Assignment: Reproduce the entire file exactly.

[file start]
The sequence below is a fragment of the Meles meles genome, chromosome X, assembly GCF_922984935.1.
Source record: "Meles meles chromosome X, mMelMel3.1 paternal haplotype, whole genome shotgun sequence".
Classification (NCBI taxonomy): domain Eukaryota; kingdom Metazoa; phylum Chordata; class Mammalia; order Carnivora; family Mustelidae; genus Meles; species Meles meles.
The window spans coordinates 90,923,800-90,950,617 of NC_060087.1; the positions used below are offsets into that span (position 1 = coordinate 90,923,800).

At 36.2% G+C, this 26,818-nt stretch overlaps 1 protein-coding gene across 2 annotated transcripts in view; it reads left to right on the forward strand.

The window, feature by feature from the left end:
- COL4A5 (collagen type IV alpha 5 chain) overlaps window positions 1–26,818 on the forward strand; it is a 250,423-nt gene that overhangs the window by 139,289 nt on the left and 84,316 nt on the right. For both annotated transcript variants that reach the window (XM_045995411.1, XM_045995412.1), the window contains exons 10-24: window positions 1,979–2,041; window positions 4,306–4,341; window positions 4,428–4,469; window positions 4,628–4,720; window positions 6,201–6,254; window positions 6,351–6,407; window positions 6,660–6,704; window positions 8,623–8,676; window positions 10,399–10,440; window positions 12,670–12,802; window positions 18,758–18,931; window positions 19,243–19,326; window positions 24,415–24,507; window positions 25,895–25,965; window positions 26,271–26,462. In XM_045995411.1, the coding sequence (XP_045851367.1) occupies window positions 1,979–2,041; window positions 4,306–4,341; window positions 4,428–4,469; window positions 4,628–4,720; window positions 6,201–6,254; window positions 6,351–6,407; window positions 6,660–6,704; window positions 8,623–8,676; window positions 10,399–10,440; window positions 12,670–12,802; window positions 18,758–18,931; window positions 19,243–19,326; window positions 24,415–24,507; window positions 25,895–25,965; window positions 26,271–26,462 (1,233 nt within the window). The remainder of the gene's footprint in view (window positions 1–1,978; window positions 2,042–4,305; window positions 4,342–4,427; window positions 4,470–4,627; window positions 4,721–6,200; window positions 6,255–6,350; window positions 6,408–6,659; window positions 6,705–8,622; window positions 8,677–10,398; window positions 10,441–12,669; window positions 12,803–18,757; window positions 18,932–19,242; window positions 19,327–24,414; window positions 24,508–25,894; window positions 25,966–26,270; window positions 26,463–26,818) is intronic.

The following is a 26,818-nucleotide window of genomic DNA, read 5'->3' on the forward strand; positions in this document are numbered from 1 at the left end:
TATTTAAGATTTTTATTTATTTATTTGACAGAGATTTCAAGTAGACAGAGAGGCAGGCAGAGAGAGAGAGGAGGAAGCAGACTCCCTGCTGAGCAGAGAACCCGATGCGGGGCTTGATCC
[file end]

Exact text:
The sequence below is a fragment of the Meles meles genome, chromosome X, assembly GCF_922984935.1.
Source record: "Meles meles chromosome X, mMelMel3.1 paternal haplotype, whole genome shotgun sequence".
Classification (NCBI taxonomy): domain Eukaryota; kingdom Metazoa; phylum Chordata; class Mammalia; order Carnivora; family Mustelidae; genus Meles; species Meles meles.
The window spans coordinates 90,923,800-90,950,617 of NC_060087.1; the positions used below are offsets into that span (position 1 = coordinate 90,923,800).

At 36.2% G+C, this 26,818-nt stretch overlaps 1 protein-coding gene across 2 annotated transcripts in view; it reads left to right on the forward strand.

The window, feature by feature from the left end:
- COL4A5 (collagen type IV alpha 5 chain) overlaps window positions 1–26,818 on the forward strand; it is a 250,423-nt gene that overhangs the window by 139,289 nt on the left and 84,316 nt on the right. For both annotated transcript variants that reach the window (XM_045995411.1, XM_045995412.1), the window contains exons 10-24: window positions 1,979–2,041; window positions 4,306–4,341; window positions 4,428–4,469; window positions 4,628–4,720; window positions 6,201–6,254; window positions 6,351–6,407; window positions 6,660–6,704; window positions 8,623–8,676; window positions 10,399–10,440; window positions 12,670–12,802; window positions 18,758–18,931; window positions 19,243–19,326; window positions 24,415–24,507; window positions 25,895–25,965; window positions 26,271–26,462. In XM_045995411.1, the coding sequence (XP_045851367.1) occupies window positions 1,979–2,041; window positions 4,306–4,341; window positions 4,428–4,469; window positions 4,628–4,720; window positions 6,201–6,254; window positions 6,351–6,407; window positions 6,660–6,704; window positions 8,623–8,676; window positions 10,399–10,440; window positions 12,670–12,802; window positions 18,758–18,931; window positions 19,243–19,326; window positions 24,415–24,507; window positions 25,895–25,965; window positions 26,271–26,462 (1,233 nt within the window). The remainder of the gene's footprint in view (window positions 1–1,978; window positions 2,042–4,305; window positions 4,342–4,427; window positions 4,470–4,627; window positions 4,721–6,200; window positions 6,255–6,350; window positions 6,408–6,659; window positions 6,705–8,622; window positions 8,677–10,398; window positions 10,441–12,669; window positions 12,803–18,757; window positions 18,932–19,242; window positions 19,327–24,414; window positions 24,508–25,894; window positions 25,966–26,270; window positions 26,463–26,818) is intronic.

The following is a 26,818-nucleotide window of genomic DNA, read 5'->3' on the forward strand; positions in this document are numbered from 1 at the left end:
TATTTAAGATTTTTATTTATTTATTTGACAGAGATTTCAAGTAGACAGAGAGGCAGGCAGAGAGAGAGAGGAGGAAGCAGACTCCCTGCTGAGCAGAGAACCCGATGCGGGGCTTGATCC